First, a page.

More importantly if you want to know whether your webserver/website is vulnerable you can test it here or on your webserver you can do the following:
echo B | openssl s_client –connect $HOST:$PORT
If you see “heartbeating” at the end, then $HOST is vulnerable.
With that out of the way, let me get to the point of this post. This morning as I was reading up on the coverage this vulnerability has gotten (which is a good thing) it struck me how this situation reaffirms the case that standards based certifications are useful and some of the bad rap it gets is misplaced. I know, you are wondering what I had to drink this morning (and whatever it was, you want some), but hear me out.
The heartbleed vulnerability was introduced in openSSL v1.0.1 which introduced the heartbeat functionality for TLS connections. This version was released on March 14, 2012. So, for a little over two years this code was out there being looked at by many smart security researchers and being used in hundreds of thousands of products. It took two years for this bug to be found even with so many eyes looking at the code, tests being run, and sanity checks being performed.
Critics of standards based certifications complain that the certifications are useless because they do not catch real world vulnerabilities. To them, I point to above. If it takes two years and thousands of man hours before such a bug is caught, is it realistic to expect that certifications that operate on limited budgets and constrained timelines catch bugs such as these? It is just not practical.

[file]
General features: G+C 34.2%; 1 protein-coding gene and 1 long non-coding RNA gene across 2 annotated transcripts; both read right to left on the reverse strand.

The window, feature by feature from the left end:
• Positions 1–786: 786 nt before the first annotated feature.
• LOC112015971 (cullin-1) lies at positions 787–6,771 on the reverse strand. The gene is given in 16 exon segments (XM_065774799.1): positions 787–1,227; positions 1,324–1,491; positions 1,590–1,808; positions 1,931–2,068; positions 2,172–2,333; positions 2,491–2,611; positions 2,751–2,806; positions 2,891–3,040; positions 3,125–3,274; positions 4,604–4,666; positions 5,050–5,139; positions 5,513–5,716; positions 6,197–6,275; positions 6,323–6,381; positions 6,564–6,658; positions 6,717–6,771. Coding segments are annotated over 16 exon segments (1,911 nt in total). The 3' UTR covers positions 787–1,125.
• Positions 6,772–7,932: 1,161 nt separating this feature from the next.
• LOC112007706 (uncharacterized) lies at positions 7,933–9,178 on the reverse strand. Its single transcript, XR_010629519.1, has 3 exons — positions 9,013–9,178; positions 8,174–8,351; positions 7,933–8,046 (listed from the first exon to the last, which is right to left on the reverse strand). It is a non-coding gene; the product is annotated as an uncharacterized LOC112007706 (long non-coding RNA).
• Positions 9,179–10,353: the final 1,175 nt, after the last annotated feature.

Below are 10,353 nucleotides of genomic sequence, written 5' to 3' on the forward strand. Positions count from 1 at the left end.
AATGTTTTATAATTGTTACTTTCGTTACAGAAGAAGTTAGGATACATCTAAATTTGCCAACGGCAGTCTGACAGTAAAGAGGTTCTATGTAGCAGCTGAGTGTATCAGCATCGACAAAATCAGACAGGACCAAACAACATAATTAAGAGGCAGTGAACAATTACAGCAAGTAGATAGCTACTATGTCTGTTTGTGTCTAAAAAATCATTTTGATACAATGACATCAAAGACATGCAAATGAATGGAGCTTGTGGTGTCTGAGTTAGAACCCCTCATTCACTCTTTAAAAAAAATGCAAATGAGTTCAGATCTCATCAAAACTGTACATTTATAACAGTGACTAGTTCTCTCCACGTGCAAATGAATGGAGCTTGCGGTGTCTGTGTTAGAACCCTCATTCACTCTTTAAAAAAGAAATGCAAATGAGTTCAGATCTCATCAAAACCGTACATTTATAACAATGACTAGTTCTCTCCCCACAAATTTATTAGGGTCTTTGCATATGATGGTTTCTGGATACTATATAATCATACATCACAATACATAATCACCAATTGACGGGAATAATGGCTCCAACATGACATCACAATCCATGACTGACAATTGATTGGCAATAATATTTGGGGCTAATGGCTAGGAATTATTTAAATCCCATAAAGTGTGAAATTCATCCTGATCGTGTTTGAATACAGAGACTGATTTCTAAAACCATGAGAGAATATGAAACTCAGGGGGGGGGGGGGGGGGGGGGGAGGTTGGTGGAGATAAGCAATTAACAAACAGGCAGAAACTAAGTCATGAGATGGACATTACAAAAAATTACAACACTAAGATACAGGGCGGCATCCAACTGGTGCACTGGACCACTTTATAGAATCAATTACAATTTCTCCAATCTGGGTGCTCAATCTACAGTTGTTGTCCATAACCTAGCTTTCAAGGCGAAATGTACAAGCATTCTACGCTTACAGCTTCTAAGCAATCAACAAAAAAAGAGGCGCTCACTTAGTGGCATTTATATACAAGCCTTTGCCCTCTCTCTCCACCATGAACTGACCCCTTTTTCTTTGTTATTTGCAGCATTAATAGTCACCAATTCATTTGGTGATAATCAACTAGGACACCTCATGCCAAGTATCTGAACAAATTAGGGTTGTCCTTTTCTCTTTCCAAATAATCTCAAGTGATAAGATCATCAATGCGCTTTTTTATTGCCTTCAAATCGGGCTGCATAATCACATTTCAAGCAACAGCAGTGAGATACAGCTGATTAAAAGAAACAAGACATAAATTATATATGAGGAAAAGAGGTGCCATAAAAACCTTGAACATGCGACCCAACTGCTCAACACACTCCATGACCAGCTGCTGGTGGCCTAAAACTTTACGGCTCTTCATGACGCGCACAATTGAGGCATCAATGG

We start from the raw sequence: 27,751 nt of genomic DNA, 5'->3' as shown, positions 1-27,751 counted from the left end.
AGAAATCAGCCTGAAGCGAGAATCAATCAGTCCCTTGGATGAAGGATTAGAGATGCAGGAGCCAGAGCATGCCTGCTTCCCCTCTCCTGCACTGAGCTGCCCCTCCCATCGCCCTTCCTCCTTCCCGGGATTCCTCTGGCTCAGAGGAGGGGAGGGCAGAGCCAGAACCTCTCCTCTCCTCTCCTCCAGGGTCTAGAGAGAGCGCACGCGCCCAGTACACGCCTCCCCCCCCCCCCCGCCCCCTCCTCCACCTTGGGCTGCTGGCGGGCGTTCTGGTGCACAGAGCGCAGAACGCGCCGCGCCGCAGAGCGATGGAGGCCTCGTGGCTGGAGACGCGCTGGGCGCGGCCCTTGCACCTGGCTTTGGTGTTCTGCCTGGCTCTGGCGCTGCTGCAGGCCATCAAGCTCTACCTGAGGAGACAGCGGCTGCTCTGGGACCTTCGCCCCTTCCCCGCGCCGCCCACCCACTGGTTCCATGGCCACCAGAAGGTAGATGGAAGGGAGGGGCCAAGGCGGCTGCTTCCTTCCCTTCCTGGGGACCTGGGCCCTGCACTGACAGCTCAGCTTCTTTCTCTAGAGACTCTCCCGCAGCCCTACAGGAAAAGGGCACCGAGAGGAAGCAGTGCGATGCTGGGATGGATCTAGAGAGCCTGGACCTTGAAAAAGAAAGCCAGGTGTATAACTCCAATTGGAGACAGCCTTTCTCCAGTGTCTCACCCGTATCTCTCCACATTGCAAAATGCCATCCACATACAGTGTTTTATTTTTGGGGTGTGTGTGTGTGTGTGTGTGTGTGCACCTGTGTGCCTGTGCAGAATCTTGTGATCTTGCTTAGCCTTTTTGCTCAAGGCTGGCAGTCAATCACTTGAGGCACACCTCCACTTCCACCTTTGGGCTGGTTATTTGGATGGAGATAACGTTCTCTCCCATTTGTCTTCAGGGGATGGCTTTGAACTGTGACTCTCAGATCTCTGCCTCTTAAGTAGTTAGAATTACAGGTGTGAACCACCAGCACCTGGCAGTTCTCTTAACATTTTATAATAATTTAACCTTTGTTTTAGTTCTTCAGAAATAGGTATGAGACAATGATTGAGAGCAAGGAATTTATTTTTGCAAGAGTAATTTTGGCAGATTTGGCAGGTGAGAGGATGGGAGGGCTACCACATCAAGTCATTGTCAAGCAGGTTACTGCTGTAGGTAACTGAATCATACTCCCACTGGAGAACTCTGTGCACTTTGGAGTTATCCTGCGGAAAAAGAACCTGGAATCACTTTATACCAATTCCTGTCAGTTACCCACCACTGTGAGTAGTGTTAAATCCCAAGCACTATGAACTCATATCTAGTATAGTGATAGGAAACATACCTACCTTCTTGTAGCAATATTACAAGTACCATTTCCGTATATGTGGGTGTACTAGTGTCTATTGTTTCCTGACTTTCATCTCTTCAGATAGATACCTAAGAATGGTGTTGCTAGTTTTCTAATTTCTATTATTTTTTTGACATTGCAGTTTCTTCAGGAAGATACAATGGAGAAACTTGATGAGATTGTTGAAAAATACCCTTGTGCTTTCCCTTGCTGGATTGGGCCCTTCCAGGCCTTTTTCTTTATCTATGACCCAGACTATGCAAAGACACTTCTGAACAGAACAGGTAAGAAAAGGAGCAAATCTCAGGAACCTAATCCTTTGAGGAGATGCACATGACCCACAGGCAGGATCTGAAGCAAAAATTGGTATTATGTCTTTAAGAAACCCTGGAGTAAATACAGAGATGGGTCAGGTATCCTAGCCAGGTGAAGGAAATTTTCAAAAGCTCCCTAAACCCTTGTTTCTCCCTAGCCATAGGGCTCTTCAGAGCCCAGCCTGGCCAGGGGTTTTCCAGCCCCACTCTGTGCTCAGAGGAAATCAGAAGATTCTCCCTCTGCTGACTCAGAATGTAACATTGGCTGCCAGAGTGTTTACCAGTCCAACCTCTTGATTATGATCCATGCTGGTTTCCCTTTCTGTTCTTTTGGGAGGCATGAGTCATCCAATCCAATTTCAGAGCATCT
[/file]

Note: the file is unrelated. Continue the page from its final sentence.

Standards based certifications are meant to be validation of the use of best practices that must be followed by all developers and product vendors. It is meant to ensure that you, the developer, is doing the right thing and not something stupid. It is meant to raise the bar of the security posture of a product while balancing real world priorities such as costs, time, and effort. So while certifications will not catch bugs such as hearbleed, they will ensure that you do not leave plaintext keys unprotected, you will employ good password hygiene, and your crypto algorithms are working correctly.
That said, not for a minute am I saying certifications is perfect. Gosh, having been in the certifications world for over a decade there are so many things that can be improved upon (saved for a later post!) but I am saying that it is better to have certifications and ensure base requirements are being met by all products than not to have anything and be the wild wild west!
So, what do you think? Does the Heartbleed bug provide an opportunity to examine and accentuate the value that certifications bring? Or does this and other similar vulnerabilities highlight the weaknesses of product certification? Or maybe something in between? Let us know what you think!